Manuel Casanueva left a profitable career as a civil engineer to become an entrepreneur – a great risk which paid off. His venture, Grupo GTD, became the first major private entity in the Chilean telecommunications industry, coming up in a market where public corporations were the only suppliers.
Perseverance is an integral part of Casanueva’s success. Grupo GTD‘s origins were modest: when the company was founded 40 years ago, Casanueva only had three employees. His technical knowledge in telecommunications was limited to dialling a telephone.
However, Casanueva never failed to innovate and continued to take risks in the name of expansion. His determination did not go unnoticed. Over the years, he garnered the attention of investors, which helped scale and expand Grupo GTD’s reach.
What was once a four-person operation has grown into an international carrier that employs more than 2,500.
Now, Casanueva is looking to the future once more, this time with a succession plan for his family. Already, all seven of his children play an active role in the family business. He envisions Grupo GTD continuing its growth, expanding into new regions and diversifying its technological portfolio under the auspices of the next generation. We sat down with Manuel Casanueva to hear his founder’s perspective.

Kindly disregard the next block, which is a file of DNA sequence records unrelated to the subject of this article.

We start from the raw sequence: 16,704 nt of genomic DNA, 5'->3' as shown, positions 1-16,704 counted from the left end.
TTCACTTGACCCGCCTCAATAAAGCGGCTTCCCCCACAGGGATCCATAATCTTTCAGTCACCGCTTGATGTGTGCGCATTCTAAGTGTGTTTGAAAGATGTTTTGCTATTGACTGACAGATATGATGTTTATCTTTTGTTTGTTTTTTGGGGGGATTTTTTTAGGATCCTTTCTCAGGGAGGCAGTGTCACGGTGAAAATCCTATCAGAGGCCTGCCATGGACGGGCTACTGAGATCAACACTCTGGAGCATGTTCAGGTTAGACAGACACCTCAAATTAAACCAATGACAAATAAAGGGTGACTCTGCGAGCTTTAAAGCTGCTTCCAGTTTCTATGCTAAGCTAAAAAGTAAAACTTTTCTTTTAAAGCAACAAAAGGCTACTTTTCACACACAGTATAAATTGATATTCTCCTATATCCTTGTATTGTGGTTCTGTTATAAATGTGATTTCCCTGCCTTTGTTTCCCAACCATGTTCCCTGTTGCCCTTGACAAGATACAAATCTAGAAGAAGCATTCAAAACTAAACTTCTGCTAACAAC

How did you gain footing in an industry with such high barriers to entry?
Back then, the barriers weren’t quite as high as they are now – the technological aspect was more accessible and less esoteric. Also, we had help.
When we began, the market was not prepared for private entities, which was advantageous in its own way. We relied heavily on state support. In Chile, the Sub-Secretary of Telecommunications is the body that regulates the industry. Their assistance was indispensable during our building phase.
Soon after, we started getting international attention. Pacific Telecom, a subsidiary of Seattle’s Pacific Power, expressed interest in purchasing our company.
We optioned to sell them a 90 per cent stake while retaining sole management. During the five years they were involved in the company, we grew exponentially thanks to their financial support.
Then, the CEO of Pacific Telecom divested because the region fell out of the company’s purview. I had three partners fill in the gap left by Pacific Telecom shortly thereafter.
This was a time of considerable competition in the Chilean market. Telefonica, an international supplier based out of Spain, held a convincing market share. My partners felt we should sell, but I wasn’t ready to let the time and effort I invested in the company go to waste.
Instead, I offered to buy their shares, which meant I was forced to borrow US$18 million on credit – a considerable sum by any means. At the time, our revenue was only US$1 million per year.